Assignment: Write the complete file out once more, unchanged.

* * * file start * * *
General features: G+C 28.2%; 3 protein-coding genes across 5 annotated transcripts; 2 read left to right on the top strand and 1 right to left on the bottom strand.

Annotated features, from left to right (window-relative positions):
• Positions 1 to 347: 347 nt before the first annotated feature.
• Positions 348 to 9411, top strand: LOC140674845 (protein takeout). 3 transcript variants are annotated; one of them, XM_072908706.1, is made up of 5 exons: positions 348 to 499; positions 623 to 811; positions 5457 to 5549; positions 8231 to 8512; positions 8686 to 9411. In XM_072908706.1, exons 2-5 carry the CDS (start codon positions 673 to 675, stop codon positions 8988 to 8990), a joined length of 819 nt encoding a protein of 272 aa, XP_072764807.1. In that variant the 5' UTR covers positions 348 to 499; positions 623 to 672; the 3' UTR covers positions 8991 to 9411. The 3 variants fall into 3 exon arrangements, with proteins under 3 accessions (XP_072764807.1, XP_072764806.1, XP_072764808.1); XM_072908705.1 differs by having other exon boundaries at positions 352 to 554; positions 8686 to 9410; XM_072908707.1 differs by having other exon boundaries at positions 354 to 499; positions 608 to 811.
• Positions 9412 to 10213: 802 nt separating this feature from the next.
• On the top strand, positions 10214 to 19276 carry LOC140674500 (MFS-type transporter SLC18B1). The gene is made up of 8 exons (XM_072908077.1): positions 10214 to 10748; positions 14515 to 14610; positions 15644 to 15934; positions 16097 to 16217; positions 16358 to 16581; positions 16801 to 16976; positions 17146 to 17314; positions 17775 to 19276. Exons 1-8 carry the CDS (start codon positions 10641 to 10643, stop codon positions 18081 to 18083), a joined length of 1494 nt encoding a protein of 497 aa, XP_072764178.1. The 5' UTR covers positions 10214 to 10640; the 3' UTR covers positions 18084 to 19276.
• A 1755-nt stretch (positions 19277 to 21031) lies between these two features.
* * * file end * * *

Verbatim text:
General features: G+C 28.2%; 3 protein-coding genes across 5 annotated transcripts; 2 read left to right on the top strand and 1 right to left on the bottom strand.

Annotated features, from left to right (window-relative positions):
• Positions 1 to 347: 347 nt before the first annotated feature.
• Positions 348 to 9411, top strand: LOC140674845 (protein takeout). 3 transcript variants are annotated; one of them, XM_072908706.1, is made up of 5 exons: positions 348 to 499; positions 623 to 811; positions 5457 to 5549; positions 8231 to 8512; positions 8686 to 9411. In XM_072908706.1, exons 2-5 carry the CDS (start codon positions 673 to 675, stop codon positions 8988 to 8990), a joined length of 819 nt encoding a protein of 272 aa, XP_072764807.1. In that variant the 5' UTR covers positions 348 to 499; positions 623 to 672; the 3' UTR covers positions 8991 to 9411. The 3 variants fall into 3 exon arrangements, with proteins under 3 accessions (XP_072764807.1, XP_072764806.1, XP_072764808.1); XM_072908705.1 differs by having other exon boundaries at positions 352 to 554; positions 8686 to 9410; XM_072908707.1 differs by having other exon boundaries at positions 354 to 499; positions 608 to 811.
• Positions 9412 to 10213: 802 nt separating this feature from the next.
• On the top strand, positions 10214 to 19276 carry LOC140674500 (MFS-type transporter SLC18B1). The gene is made up of 8 exons (XM_072908077.1): positions 10214 to 10748; positions 14515 to 14610; positions 15644 to 15934; positions 16097 to 16217; positions 16358 to 16581; positions 16801 to 16976; positions 17146 to 17314; positions 17775 to 19276. Exons 1-8 carry the CDS (start codon positions 10641 to 10643, stop codon positions 18081 to 18083), a joined length of 1494 nt encoding a protein of 497 aa, XP_072764178.1. The 5' UTR covers positions 10214 to 10640; the 3' UTR covers positions 18084 to 19276.
• A 1755-nt stretch (positions 19277 to 21031) lies between these two features.